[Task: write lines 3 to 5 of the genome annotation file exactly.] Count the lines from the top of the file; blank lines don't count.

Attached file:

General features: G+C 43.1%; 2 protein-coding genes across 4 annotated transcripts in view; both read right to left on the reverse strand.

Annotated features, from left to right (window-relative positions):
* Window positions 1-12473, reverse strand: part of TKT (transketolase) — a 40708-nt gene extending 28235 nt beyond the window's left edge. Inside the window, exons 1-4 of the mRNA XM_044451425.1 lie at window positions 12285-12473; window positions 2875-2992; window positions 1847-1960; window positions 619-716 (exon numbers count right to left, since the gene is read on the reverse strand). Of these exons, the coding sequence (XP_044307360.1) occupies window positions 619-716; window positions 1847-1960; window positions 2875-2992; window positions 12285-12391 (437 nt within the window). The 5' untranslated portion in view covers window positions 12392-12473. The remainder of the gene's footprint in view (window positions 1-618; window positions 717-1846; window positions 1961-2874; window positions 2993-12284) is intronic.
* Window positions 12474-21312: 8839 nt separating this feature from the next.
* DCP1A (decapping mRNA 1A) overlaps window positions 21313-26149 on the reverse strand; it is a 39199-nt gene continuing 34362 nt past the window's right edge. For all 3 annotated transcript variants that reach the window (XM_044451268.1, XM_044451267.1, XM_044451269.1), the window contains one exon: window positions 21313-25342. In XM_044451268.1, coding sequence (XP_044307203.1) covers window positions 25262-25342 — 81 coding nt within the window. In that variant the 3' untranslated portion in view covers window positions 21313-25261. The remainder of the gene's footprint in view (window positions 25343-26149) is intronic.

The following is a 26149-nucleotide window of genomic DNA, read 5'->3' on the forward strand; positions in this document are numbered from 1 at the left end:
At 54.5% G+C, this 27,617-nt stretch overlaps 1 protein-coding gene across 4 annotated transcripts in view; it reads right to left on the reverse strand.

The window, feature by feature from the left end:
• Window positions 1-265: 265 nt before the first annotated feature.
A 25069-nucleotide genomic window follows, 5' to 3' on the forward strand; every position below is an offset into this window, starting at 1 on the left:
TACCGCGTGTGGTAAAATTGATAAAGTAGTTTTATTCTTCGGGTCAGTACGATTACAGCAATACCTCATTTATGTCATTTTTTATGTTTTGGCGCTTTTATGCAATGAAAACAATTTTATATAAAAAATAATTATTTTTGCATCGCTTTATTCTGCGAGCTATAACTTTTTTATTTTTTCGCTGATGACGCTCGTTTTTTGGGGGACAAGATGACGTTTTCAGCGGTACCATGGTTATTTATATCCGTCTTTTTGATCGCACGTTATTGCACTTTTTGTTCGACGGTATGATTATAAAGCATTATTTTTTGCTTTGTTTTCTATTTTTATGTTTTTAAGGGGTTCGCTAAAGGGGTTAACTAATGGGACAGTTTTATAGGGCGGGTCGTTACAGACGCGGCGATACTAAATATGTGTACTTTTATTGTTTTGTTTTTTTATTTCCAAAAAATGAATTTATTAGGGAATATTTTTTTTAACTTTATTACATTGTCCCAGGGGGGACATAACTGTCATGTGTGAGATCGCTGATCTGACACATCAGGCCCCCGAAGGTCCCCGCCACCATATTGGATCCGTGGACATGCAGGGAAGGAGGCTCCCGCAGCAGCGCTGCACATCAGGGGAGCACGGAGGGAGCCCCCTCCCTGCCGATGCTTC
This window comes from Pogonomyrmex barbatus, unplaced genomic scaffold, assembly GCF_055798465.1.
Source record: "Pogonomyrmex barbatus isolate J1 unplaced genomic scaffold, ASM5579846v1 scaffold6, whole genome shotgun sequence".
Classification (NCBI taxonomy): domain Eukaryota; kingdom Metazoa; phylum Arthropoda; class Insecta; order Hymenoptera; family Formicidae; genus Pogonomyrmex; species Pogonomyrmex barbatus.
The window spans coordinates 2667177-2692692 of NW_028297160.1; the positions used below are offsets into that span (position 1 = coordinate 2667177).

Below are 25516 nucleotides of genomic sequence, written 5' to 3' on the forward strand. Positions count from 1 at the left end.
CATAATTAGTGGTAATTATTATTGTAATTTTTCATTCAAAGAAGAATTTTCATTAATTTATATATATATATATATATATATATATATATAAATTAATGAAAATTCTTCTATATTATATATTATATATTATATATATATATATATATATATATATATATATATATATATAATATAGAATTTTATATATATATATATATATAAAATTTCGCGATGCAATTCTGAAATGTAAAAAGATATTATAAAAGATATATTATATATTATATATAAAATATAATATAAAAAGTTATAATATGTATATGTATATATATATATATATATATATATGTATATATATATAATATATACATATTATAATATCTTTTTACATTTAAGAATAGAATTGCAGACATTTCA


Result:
* Window positions 1-12473, reverse strand: part of TKT (transketolase) — a 40708-nt gene extending 28235 nt beyond the window's left edge. Inside the window, exons 1-4 of the mRNA XM_044451425.1 lie at window positions 12285-12473; window positions 2875-2992; window positions 1847-1960; window positions 619-716 (exon numbers count right to left, since the gene is read on the reverse strand). Of these exons, the coding sequence (XP_044307360.1) occupies window positions 619-716; window positions 1847-1960; window positions 2875-2992; window positions 12285-12391 (437 nt within the window). The 5' untranslated portion in view covers window positions 12392-12473. The remainder of the gene's footprint in view (window positions 1-618; window positions 717-1846; window positions 1961-2874; window positions 2993-12284) is intronic.
* Window positions 12474-21312: 8839 nt separating this feature from the next.
* DCP1A (decapping mRNA 1A) overlaps window positions 21313-26149 on the reverse strand; it is a 39199-nt gene continuing 34362 nt past the window's right edge. For all 3 annotated transcript variants that reach the window (XM_044451268.1, XM_044451267.1, XM_044451269.1), the window contains one exon: window positions 21313-25342. In XM_044451268.1, coding sequence (XP_044307203.1) covers window positions 25262-25342 — 81 coding nt within the window. In that variant the 3' untranslated portion in view covers window positions 21313-25261. The remainder of the gene's footprint in view (window positions 25343-26149) is intronic.